District of Columbia bankers say they are beginning to feel the impact of the recession, but the effects aren't all bad.
Neither companies nor consumers are showing much interest in taking out new loans these days, reported many finanical executives attending the D.C. Bankers Association convention here. Demand is soft for auto loans, home mortgage and even routine business borrowing.
Deliquencies are up at many banks, as families struggle to pay off the record consumer debt accumulated over the past couple of years, and firms find their cash flow curtailed by lack of business.
At Riggs National Bank, the District's biggest, slow-pay problems are showing up among both credit card customers and Riggsline personal credit accounts, said President Daniel J. Callahan Jr., who will be the next chief executive of the local bankers' group.
Yet consumers who have the cash are wiping out their obligations faster than usual, by paying more than the monthly minimum required on their accounts and cutting new purchases, the bankers say.
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They are also putting money back into their savings accounts, producing a positive flow of funds after months of declines, said G. J. Manderfield, who now heads First American Bank of Maryland and will become president of Suburban Trust Co. next month.
But the best development -- for borrowers and bankers alike -- is the rapid decline in interest rates.
Lower rates will mean not only cheaper money for consumers, but also better profits for lenders.
Contrary to what many people assume, banks do not usually do well when rates are rising rapidly, as they did earlier this year. Banks couldn't keep up the pace: they would make a loan one month and by the next, find rates had jumped a couple of points. Even many floating rate loans -- tied to the prime -- had caps that were set when no one believed prime would ever get to 20 percent.
The spread between what a bank had to pay for money and what it could charge for it shrank or vanished, and bank earnings suffered.
Now that rates are falling, the usual lag is working in the banks' favor. The spread has widened to four or five percentage points and profits will improve dramatically, predicts American Security Corp. Chairman W. Jarvis Moody.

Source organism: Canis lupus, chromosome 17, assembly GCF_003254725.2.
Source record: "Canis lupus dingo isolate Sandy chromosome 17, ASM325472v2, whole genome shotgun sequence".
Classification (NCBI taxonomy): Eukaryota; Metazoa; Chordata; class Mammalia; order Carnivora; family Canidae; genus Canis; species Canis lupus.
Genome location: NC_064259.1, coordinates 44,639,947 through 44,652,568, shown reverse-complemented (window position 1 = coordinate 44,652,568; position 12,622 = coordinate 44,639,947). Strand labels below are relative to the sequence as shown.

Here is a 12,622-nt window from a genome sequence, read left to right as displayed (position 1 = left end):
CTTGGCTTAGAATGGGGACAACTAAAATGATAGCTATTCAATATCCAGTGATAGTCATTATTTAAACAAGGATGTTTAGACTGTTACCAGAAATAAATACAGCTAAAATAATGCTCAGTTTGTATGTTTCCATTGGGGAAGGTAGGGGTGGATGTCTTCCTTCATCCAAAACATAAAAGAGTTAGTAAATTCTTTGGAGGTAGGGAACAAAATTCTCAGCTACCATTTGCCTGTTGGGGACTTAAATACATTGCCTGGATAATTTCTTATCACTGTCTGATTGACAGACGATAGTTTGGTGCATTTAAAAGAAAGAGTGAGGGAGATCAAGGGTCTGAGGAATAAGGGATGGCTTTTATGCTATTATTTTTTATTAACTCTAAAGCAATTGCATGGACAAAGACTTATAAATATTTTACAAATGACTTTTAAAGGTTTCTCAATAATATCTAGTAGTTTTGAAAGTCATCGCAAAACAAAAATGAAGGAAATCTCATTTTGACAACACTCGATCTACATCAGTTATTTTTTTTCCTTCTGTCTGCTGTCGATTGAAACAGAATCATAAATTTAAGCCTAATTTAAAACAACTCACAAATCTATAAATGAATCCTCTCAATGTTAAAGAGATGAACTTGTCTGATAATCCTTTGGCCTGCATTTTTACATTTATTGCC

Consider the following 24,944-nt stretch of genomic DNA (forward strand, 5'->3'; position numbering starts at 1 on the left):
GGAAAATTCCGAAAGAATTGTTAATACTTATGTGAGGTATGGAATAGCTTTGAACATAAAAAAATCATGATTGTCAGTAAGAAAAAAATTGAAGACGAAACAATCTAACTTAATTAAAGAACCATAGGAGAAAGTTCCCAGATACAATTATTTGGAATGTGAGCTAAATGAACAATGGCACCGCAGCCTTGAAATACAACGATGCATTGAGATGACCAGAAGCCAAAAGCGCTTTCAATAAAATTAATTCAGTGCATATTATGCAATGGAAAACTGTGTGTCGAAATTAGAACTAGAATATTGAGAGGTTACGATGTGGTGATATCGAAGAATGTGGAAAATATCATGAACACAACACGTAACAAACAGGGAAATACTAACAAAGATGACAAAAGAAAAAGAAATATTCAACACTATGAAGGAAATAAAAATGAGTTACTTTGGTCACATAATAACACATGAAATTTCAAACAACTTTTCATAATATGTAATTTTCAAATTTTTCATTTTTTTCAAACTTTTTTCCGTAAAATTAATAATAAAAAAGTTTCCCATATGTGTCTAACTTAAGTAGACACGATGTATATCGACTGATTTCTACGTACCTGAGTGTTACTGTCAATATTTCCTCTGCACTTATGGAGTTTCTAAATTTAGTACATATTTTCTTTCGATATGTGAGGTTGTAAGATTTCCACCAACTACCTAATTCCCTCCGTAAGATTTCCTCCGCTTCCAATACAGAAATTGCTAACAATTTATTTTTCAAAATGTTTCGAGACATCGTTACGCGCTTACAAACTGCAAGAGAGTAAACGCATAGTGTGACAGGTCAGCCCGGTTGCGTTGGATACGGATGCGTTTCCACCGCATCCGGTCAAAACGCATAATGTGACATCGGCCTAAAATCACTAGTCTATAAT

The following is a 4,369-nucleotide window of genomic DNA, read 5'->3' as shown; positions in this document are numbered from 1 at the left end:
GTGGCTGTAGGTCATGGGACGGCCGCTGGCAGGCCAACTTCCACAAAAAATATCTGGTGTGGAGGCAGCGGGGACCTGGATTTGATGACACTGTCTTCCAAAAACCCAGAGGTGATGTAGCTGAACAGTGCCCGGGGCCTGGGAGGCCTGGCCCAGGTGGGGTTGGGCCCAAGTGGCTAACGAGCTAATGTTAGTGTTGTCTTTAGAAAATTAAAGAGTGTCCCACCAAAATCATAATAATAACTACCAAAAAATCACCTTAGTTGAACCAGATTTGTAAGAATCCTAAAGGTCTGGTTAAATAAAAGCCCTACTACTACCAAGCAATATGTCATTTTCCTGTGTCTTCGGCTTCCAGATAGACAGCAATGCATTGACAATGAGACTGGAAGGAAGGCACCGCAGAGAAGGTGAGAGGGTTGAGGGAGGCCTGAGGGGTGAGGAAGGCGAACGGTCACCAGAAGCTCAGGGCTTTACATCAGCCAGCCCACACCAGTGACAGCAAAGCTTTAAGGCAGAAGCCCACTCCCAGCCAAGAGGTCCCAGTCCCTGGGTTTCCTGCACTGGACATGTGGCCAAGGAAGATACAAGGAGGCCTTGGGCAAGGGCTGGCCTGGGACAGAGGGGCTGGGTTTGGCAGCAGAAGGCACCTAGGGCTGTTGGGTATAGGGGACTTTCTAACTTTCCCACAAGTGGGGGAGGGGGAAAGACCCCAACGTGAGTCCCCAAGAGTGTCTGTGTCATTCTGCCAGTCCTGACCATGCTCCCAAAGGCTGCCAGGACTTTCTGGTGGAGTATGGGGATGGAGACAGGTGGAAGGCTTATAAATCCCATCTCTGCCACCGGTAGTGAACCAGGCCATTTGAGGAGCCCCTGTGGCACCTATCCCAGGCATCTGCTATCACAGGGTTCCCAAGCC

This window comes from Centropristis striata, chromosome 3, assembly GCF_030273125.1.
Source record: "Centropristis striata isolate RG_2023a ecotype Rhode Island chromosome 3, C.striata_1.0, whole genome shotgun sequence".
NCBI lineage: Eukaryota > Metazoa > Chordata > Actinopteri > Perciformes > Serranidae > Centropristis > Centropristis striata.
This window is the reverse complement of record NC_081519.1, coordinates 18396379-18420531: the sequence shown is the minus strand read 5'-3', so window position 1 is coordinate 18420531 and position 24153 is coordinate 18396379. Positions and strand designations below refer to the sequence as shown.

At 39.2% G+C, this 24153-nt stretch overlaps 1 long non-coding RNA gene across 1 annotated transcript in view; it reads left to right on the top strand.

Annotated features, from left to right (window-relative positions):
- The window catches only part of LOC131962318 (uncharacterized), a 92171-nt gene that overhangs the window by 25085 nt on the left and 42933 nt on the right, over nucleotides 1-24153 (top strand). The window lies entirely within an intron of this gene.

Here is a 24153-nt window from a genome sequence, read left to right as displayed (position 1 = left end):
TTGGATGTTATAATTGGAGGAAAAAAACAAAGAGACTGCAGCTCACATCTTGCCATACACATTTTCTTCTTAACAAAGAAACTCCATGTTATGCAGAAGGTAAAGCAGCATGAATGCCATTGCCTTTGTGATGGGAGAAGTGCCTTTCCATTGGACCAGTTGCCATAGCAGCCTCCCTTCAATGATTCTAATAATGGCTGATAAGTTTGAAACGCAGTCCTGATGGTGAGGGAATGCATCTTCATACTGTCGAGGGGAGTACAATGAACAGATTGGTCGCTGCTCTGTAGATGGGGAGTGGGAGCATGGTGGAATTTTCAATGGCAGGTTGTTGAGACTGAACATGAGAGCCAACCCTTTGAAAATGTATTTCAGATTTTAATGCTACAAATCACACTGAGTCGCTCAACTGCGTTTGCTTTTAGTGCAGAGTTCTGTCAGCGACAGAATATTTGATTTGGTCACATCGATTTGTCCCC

But bankers are still worried about the recession. That was one of the things they talked about most often when not distracted by the gossip, golf courses and great food at The Homestead, where District bankers gather every year.
The venerable mountain resort is itself a victim of the recession. Even in the peak months of May and June, there is rarely a full house. Some employes have already been laid off. More layoffs are expected by Bath County residents who are closely attuned to the fortunes of their area's biggest business.
The anxiety about the economic outlook was evident when Under Secretary of Commerce Luther Hodges Jr. refered to "the recession of 1980-81" in a talk to the bankers on Friday morning.
Hodge was asked if that meant the Carter administration is predicting the downturn will continue into next year. Not willing to put himself on the record as expecting a two-year recession, Hodges assured the bankers the economy would begin to recover by the end of this year.
But no quick rebound was predicted by Federal Reserve Board member Nancy Teeters, who delivered the main economic outlook address.
Stressing that she was expressing her own views as an economist and not speaking for the Fed, Teeters said neither consumers nor businesses are in a position to provide the spending needed to spur a quick recovery.
During the last recession, businesses got stuck with huge inventories they could not sell, slashed their own orders for more merchandise and then had to rebuild inventories rapidly when recovery began . This time they have managed their inventories more carefully.
As for individuals, Teeters said, "the consumer is not going to be the source of strength" because "the consumer is in no shape to start borrowing again."
Consumer debt fell by $2 billion last month because of the faster repayments reported by bankers -- but families still are burdened by heavy obligations, Teeters said.